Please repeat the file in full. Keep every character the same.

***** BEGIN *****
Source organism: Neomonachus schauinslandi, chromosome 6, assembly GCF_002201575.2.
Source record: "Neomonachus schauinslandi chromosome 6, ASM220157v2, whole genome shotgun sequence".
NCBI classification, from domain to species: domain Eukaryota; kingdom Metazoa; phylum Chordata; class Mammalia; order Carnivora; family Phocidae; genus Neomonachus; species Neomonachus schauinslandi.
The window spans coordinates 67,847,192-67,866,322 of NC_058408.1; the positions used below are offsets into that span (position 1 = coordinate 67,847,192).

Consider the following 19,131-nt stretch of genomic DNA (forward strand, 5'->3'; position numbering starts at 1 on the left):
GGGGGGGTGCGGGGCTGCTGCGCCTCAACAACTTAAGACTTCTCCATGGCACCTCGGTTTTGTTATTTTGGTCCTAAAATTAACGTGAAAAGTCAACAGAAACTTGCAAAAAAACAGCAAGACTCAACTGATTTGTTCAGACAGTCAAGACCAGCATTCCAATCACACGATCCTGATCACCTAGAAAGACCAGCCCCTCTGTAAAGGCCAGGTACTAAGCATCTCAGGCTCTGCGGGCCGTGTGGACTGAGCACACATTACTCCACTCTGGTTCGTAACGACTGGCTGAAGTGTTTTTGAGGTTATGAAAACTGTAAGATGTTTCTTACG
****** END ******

Source organism: Neomonachus schauinslandi, chromosome 6, assembly GCF_002201575.2.
Source record: "Neomonachus schauinslandi chromosome 6, ASM220157v2, whole genome shotgun sequence".
NCBI classification, from domain to species: domain Eukaryota; kingdom Metazoa; phylum Chordata; class Mammalia; order Carnivora; family Phocidae; genus Neomonachus; species Neomonachus schauinslandi.
The window spans coordinates 67,847,192-67,866,322 of NC_058408.1; the positions used below are offsets into that span (position 1 = coordinate 67,847,192).

Consider the following 19,131-nt stretch of genomic DNA (forward strand, 5'->3'; position numbering starts at 1 on the left):
GGGGGGGTGCGGGGCTGCTGCGCCTCAACAACTTAAGACTTCTCCATGGCACCTCGGTTTTGTTATTTTGGTCCTAAAATTAACGTGAAAAGTCAACAGAAACTTGCAAAAAAACAGCAAGACTCAACTGATTTGTTCAGACAGTCAAGACCAGCATTCCAATCACACGATCCTGATCACCTAGAAAGACCAGCCCCTCTGTAAAGGCCAGGTACTAAGCATCTCAGGCTCTGCGGGCCGTGTGGACTGAGCACACATTACTCCACTCTGGTTCGTAACGACTGGCTGAAGTGTTTTTGAGGTTATGAAAACTGTAAGATGTTTCTTACG